Brand new Off-White sneakers? Check. Vintage tweed trench? Check. Soya latte? Check. You’re officially ready to hit the streets, take in a show or two, and, most importantly, attract the attention of waiting fashion photographers. But hold it right there.

According to Robert Spangle, the man behind the Thousand Yard Style blog, you have to walk the walk before you make it onto his camera roll. “The first thing I notice is almost always a person’s silhouette and how they walk. They could be walking tall or trudging, it doesn’t really matter, but gait telegraphs attitude at a great distance.” In short, work on your posture. Stand up straight, and make sure you walk in an authoritative and purposeful manner. No meandering aimlessly, then, hunched over Google Maps.

Wearing clothes you feel comfortable in will only help that, as will going for some smarter pieces (there’s nothing like a suit to make you stand prouder). Mr Spangle has some pointers: “A person’s style comes down to what they are communicating and if it strikes me as authentic. There has to be some kind of narrative there, biography or fiction, as long as it’s a story. Colour is important. But best of all is a few colours worked into harmony through texture, complement and contrast.” You’ve been told.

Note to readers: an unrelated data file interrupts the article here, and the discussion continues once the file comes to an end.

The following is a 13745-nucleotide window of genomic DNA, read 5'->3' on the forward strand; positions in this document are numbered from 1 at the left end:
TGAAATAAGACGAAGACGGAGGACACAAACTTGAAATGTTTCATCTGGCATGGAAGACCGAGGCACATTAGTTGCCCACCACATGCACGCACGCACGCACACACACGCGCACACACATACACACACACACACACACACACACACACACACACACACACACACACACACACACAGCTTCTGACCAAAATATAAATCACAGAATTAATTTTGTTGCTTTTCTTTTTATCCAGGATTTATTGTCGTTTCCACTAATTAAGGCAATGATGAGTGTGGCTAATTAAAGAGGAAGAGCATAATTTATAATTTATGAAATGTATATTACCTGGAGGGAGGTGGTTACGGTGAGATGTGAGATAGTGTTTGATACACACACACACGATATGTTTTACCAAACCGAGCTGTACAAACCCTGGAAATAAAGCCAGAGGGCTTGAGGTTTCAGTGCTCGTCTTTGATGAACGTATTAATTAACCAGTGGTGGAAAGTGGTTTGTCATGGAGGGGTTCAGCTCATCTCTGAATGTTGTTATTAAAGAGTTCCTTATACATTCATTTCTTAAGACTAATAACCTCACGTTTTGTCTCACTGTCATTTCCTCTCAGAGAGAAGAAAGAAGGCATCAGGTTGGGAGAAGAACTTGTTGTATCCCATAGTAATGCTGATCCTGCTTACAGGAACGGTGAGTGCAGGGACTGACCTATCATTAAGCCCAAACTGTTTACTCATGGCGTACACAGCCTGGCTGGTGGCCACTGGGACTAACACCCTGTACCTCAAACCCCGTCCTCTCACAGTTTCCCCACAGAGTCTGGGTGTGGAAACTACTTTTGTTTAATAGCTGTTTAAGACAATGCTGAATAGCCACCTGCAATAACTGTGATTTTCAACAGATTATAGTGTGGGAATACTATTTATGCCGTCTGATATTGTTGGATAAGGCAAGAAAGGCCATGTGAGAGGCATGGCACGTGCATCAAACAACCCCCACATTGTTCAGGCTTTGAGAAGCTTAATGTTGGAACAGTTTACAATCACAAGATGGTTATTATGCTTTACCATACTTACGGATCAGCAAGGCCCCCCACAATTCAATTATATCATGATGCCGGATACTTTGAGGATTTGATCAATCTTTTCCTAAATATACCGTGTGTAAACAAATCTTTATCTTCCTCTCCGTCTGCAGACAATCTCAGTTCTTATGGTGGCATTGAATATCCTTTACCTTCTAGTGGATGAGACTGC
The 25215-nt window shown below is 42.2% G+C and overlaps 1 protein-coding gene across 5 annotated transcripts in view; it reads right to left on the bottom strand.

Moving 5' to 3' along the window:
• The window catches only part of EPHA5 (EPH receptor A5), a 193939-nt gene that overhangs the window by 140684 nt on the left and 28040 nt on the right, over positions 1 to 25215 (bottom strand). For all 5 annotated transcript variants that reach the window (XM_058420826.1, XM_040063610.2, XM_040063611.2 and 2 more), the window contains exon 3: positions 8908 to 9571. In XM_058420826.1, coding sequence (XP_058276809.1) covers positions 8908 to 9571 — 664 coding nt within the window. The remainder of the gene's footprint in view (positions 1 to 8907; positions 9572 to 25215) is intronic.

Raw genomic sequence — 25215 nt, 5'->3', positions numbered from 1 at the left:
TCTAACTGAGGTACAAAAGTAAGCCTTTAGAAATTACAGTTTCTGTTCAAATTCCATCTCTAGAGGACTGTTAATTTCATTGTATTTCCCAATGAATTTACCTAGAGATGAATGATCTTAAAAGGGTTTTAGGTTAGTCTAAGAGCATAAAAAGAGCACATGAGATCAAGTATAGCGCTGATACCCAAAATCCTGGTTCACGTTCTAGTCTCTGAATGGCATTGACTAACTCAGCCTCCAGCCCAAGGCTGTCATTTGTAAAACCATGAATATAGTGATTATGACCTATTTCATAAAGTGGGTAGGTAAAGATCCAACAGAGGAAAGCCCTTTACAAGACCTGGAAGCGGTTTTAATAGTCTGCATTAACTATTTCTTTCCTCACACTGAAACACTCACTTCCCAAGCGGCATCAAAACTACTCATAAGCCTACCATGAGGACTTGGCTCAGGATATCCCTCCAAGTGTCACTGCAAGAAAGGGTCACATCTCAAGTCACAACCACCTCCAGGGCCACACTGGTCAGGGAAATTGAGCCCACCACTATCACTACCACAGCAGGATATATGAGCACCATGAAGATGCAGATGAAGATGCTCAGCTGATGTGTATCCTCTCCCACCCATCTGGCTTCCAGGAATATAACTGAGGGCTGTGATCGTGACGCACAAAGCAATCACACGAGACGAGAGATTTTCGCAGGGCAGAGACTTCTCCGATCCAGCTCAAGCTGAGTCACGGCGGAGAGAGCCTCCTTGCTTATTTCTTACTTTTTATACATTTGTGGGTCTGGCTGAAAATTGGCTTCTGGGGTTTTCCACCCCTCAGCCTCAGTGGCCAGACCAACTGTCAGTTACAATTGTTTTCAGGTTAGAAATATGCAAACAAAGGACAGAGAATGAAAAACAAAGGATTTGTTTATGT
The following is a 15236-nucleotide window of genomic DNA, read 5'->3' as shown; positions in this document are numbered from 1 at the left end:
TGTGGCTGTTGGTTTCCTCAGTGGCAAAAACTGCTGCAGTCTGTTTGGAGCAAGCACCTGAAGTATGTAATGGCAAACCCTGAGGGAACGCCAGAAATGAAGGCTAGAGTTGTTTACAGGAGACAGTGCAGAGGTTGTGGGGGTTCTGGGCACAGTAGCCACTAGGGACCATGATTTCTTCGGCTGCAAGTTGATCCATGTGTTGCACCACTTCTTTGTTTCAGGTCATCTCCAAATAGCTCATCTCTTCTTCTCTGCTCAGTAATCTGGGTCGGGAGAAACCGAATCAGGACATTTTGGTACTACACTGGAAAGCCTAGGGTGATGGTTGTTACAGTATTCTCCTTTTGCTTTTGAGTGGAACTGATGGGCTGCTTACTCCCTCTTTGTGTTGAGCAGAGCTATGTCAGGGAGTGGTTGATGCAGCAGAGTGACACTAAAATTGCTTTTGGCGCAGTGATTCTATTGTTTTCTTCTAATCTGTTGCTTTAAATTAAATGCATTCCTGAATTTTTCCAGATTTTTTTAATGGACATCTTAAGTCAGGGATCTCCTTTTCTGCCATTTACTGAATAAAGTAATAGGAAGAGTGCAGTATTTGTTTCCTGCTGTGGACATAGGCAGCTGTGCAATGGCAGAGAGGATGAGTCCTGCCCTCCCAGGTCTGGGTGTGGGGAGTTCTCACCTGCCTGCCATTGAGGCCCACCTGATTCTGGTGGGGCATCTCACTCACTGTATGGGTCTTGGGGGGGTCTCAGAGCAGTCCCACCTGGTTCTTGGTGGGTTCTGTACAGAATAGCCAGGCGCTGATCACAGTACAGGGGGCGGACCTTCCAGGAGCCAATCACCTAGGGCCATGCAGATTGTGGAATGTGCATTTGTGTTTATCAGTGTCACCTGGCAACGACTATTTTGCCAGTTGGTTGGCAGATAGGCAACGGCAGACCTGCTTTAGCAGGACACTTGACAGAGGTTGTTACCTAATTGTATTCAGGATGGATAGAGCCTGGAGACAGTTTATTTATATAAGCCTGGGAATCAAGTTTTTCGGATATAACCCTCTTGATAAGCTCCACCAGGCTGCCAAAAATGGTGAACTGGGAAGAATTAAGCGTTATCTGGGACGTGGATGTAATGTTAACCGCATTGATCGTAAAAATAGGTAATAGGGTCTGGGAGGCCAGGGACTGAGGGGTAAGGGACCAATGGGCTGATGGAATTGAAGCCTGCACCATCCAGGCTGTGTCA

Less Is More

Stefano Carloni

A Milan-based photographer who now works mainly on high-fashion projects, Stefano Carloni understands what goes into a great street style shot. “I don’t like those crazy eccentric looks,” he says when explaining his tastes. “If I can sum up everything – less is more is the key.”

So, if you want to appear on Carloni’s Instagram feed, ditch those new Balenciaga and Vetements pieces and go for something a little simpler. If you need somewhere to begin, try the foundations of your look. “I start by looking at the shoes,” says Carloni. “In my opinion, they make the whole outfit. If you wear the wrong shoes, I won’t shoot you.” Our advice? Keep it subtle and sturdy if you’re wearing smart shoes (some trusty brogues or Derbies), and pared-back and pristine if it’s sneakers (think: Common Projects or Converse).

Whatever shoes you wear, remember to keep your cool. “I avoid those people who just go outside shows to show off, without even having an invite,” he says. Those people who try to catch your attention walking five times in front of you holding their phone.” We have no idea what you’re talking about. Ahem.